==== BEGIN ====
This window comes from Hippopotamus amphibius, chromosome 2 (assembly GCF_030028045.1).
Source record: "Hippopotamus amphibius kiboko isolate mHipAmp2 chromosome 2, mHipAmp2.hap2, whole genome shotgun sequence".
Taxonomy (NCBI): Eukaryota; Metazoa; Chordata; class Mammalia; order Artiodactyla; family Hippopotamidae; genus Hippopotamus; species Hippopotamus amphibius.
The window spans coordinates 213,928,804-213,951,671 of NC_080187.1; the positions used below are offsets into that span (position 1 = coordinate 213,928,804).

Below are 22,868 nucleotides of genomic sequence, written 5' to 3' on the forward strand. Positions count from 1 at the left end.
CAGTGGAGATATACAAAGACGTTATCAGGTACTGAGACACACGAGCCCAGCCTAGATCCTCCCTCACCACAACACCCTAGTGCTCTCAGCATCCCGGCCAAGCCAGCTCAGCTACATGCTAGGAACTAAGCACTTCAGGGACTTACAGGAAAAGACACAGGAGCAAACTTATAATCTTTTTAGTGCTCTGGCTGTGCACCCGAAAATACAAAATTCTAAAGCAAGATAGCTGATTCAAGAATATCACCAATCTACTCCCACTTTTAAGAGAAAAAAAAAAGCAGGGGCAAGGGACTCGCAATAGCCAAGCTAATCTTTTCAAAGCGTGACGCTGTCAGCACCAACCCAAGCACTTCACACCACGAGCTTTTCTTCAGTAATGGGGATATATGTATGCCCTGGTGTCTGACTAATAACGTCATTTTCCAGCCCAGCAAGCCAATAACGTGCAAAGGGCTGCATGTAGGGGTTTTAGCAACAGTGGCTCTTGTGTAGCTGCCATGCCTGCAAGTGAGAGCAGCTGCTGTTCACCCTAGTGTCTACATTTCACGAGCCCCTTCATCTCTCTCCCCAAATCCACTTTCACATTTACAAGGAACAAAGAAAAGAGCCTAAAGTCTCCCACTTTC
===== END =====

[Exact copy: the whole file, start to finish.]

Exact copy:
This window comes from Hippopotamus amphibius, chromosome 2 (assembly GCF_030028045.1).
Source record: "Hippopotamus amphibius kiboko isolate mHipAmp2 chromosome 2, mHipAmp2.hap2, whole genome shotgun sequence".
Taxonomy (NCBI): Eukaryota; Metazoa; Chordata; class Mammalia; order Artiodactyla; family Hippopotamidae; genus Hippopotamus; species Hippopotamus amphibius.
The window spans coordinates 213,928,804-213,951,671 of NC_080187.1; the positions used below are offsets into that span (position 1 = coordinate 213,928,804).

Below are 22,868 nucleotides of genomic sequence, written 5' to 3' on the forward strand. Positions count from 1 at the left end.
CAGTGGAGATATACAAAGACGTTATCAGGTACTGAGACACACGAGCCCAGCCTAGATCCTCCCTCACCACAACACCCTAGTGCTCTCAGCATCCCGGCCAAGCCAGCTCAGCTACATGCTAGGAACTAAGCACTTCAGGGACTTACAGGAAAAGACACAGGAGCAAACTTATAATCTTTTTAGTGCTCTGGCTGTGCACCCGAAAATACAAAATTCTAAAGCAAGATAGCTGATTCAAGAATATCACCAATCTACTCCCACTTTTAAGAGAAAAAAAAAAGCAGGGGCAAGGGACTCGCAATAGCCAAGCTAATCTTTTCAAAGCGTGACGCTGTCAGCACCAACCCAAGCACTTCACACCACGAGCTTTTCTTCAGTAATGGGGATATATGTATGCCCTGGTGTCTGACTAATAACGTCATTTTCCAGCCCAGCAAGCCAATAACGTGCAAAGGGCTGCATGTAGGGGTTTTAGCAACAGTGGCTCTTGTGTAGCTGCCATGCCTGCAAGTGAGAGCAGCTGCTGTTCACCCTAGTGTCTACATTTCACGAGCCCCTTCATCTCTCTCCCCAAATCCACTTTCACATTTACAAGGAACAAAGAAAAGAGCCTAAAGTCTCCCACTTTC